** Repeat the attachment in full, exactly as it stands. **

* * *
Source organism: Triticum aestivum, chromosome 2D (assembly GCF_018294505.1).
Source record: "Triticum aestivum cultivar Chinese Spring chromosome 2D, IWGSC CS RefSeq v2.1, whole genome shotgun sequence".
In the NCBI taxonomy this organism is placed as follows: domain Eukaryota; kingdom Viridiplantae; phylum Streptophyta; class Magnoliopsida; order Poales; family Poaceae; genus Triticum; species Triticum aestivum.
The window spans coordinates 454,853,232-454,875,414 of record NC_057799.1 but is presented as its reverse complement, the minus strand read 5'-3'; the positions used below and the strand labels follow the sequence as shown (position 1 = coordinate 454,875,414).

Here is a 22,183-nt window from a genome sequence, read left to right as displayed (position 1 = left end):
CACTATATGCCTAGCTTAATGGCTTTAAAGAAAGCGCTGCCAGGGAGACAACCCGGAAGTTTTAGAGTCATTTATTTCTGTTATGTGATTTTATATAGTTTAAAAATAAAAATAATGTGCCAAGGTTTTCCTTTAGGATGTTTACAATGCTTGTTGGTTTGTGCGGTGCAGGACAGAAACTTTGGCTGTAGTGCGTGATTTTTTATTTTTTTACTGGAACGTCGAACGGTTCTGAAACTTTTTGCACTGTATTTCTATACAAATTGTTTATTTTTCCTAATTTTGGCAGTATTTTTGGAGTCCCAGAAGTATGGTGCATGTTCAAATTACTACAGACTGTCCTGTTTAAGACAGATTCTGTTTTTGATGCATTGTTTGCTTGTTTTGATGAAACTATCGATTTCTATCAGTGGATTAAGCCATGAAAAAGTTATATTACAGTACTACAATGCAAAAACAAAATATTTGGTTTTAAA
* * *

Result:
Source organism: Triticum aestivum, chromosome 2D (assembly GCF_018294505.1).
Source record: "Triticum aestivum cultivar Chinese Spring chromosome 2D, IWGSC CS RefSeq v2.1, whole genome shotgun sequence".
In the NCBI taxonomy this organism is placed as follows: domain Eukaryota; kingdom Viridiplantae; phylum Streptophyta; class Magnoliopsida; order Poales; family Poaceae; genus Triticum; species Triticum aestivum.
The window spans coordinates 454,853,232-454,875,414 of record NC_057799.1 but is presented as its reverse complement, the minus strand read 5'-3'; the positions used below and the strand labels follow the sequence as shown (position 1 = coordinate 454,875,414).

Here is a 22,183-nt window from a genome sequence, read left to right as displayed (position 1 = left end):
CACTATATGCCTAGCTTAATGGCTTTAAAGAAAGCGCTGCCAGGGAGACAACCCGGAAGTTTTAGAGTCATTTATTTCTGTTATGTGATTTTATATAGTTTAAAAATAAAAATAATGTGCCAAGGTTTTCCTTTAGGATGTTTACAATGCTTGTTGGTTTGTGCGGTGCAGGACAGAAACTTTGGCTGTAGTGCGTGATTTTTTATTTTTTTACTGGAACGTCGAACGGTTCTGAAACTTTTTGCACTGTATTTCTATACAAATTGTTTATTTTTCCTAATTTTGGCAGTATTTTTGGAGTCCCAGAAGTATGGTGCATGTTCAAATTACTACAGACTGTCCTGTTTAAGACAGATTCTGTTTTTGATGCATTGTTTGCTTGTTTTGATGAAACTATCGATTTCTATCAGTGGATTAAGCCATGAAAAAGTTATATTACAGTACTACAATGCAAAAACAAAATATTTGGTTTTAAA